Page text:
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October 4, 2012

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Family loss spurs on man in crane-safety campaign

The HSE is satisfied that there is no need to take enforcement action against a Scottish cargo-handling company, whose failings in regard to maintenance and inspection of a mobile crane contributed to a car collision, in which three people lost their lives.

Barry Copeland’s wife and two daughters were killed in January 2008 when their car crashed into another vehicle on the A92, near St Cyrus, Aberdeenshire, after coming into contact with hydraulic oil, which it is thought had leaked from a hole in a mobile crane’s suspension hose.

A fatal accident inquiry held in January this year found that the crane operator, William Whyte Cargo Handlers, did not have in place for the crane a programme of planned preventative maintenance. The firm’s employees also erroneously regarded the six-monthly inspection of the crane, in line with LOLER 1998, as applying also to its roadworthiness.

According to the sheriff, proper maintenance of the crane would have resulted in observation of the hose fault, which, if corrected by re-routing, would have reduced the likelihood of the failure that caused the leakage of hydraulic oil at the scene of the crash.

The sheriff called on the Government, as a matter of urgency, to remove the current exemption applying to mobile cranes from undergoing a compulsory regular MOT. He also recommended that report forms for thorough examination under LOLER be revised to include clear warnings that such inspections only relate to the crane’s lifting operations and that it remains the crane owner’s duty to ensure that the vehicle is roadworthy and in a good condition at all times.

Since losing his family, Mr Copeland has been campaigning for mobile cranes to be subject to regular MOTs. Speaking after recently picking up an award from IOSH in recognition of his lobbying efforts, he said: “Every time I see a large mobile crane travelling on a road – a common occurrence even on dual carriageways and motorways – I’m reminded how bizarre it is that they aren’t required to have a MOT. In fact, the Department for Transport (DfT) estimates that there are some 40,000 vehicles on the UK’s roads that are exempt from annual testing.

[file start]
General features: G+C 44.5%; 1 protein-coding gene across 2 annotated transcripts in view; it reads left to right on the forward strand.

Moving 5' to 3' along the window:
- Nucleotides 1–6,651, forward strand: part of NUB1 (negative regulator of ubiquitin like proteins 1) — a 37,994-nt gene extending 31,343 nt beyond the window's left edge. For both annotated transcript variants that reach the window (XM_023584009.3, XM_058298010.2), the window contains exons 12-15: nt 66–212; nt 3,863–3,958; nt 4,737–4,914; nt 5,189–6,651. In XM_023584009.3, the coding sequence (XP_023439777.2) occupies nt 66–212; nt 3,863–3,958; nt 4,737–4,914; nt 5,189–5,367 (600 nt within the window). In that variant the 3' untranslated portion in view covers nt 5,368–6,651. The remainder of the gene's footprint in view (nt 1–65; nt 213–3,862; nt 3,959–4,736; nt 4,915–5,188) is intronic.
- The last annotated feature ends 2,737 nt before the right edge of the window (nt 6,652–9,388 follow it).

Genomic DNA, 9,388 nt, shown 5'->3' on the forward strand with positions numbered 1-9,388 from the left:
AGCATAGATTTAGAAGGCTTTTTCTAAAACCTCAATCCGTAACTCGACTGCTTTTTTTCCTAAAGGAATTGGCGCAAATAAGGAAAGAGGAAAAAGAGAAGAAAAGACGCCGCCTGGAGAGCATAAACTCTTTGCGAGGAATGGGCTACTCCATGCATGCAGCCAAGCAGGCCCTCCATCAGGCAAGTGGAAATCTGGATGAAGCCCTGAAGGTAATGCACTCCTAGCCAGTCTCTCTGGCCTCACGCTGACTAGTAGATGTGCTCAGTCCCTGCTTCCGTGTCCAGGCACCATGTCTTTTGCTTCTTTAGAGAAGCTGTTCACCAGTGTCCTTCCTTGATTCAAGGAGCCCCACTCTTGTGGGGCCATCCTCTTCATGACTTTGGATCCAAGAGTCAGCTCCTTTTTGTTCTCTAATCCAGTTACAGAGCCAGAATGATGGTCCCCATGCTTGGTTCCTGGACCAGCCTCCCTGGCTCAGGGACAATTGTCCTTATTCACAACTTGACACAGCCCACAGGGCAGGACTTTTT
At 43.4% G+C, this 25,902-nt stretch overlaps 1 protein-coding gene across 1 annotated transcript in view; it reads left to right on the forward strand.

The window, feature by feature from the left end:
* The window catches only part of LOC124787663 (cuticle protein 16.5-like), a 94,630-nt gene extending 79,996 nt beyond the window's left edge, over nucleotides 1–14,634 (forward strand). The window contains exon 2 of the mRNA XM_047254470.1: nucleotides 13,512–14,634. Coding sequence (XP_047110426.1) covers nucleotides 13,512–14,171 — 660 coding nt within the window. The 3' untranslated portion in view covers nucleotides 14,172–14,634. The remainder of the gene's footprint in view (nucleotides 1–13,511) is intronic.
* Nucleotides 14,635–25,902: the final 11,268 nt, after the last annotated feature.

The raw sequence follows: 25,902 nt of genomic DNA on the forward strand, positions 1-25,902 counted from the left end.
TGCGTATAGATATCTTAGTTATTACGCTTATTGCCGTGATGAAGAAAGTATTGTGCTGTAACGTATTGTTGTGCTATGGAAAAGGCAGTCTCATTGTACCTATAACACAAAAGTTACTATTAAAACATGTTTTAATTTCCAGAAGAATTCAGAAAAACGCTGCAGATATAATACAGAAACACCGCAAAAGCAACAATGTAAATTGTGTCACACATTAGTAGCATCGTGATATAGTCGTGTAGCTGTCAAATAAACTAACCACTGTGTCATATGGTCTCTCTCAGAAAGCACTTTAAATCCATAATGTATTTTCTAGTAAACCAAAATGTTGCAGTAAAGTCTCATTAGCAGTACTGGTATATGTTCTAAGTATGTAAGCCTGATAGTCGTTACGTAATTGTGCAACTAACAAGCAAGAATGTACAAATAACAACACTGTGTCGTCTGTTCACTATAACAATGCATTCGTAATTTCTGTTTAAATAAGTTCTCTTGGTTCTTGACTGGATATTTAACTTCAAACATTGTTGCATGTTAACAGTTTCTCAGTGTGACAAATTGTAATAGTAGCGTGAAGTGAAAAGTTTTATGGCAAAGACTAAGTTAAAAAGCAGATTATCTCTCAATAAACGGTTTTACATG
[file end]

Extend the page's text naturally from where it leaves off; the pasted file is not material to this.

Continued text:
“All work-related vehicles using Scotland’s roads should be subject to the same checks and proper MOTs, which reduce the risk faulty parts and equipment might present to other drivers. I just want to try to reduce the chances of the same thing happening to somebody else and hopefully make Scotland’s roads a little safer in the future.”

The DfT insists that it is considering the issue but it is thought a change in the law could be some way off. In a statement to SHP, Road safety minister Stephen Hammond said: “This was a tragic incident and I would like to extend my sympathies to Mr Copeland. I am committed to making our roads a safer place and we are looking into the implications of introducing testing for mobile cranes. I would like to take this opportunity to remind mobile crane drivers that they must ensure their vehicles are fit for the road.”

The road-traffic accident was investigated by the Police and not reported to the HSE, whose regulatory remit covers only the lifting systems of cranes on site. The Police did not seek HSE input to investigate underlying alleged managerial failings by the crane company and, at the fatal accident inquiry, the sheriff accepted the Executive’s policy position.

Asked if any enforcement action had been taken against the firm, an HSE spokesperson told SHP: “Following the conclusion of a fatal accident inquiry involving William Whyte Cargo Handlers Ltd, the HSE visited the company where certain deficiencies were noted, which resulted in an action plan being formulated at the request of the HSE.€

Approaches to managing the risks associated Musculoskeletal disorders

In this episode of the Safety & Health Podcast, we hear from Matt Birtles, Principal Ergonomics Consultant at HSE’s Science and Research Centre, about the different approaches to managing the risks associated with Musculoskeletal disorders.

Matt, an ergonomics and human factors expert, shares his thoughts on why MSDs are important, the various prevalent rates across the UK, what you can do within your own organisation and the Risk Management process surrounding MSD’s.

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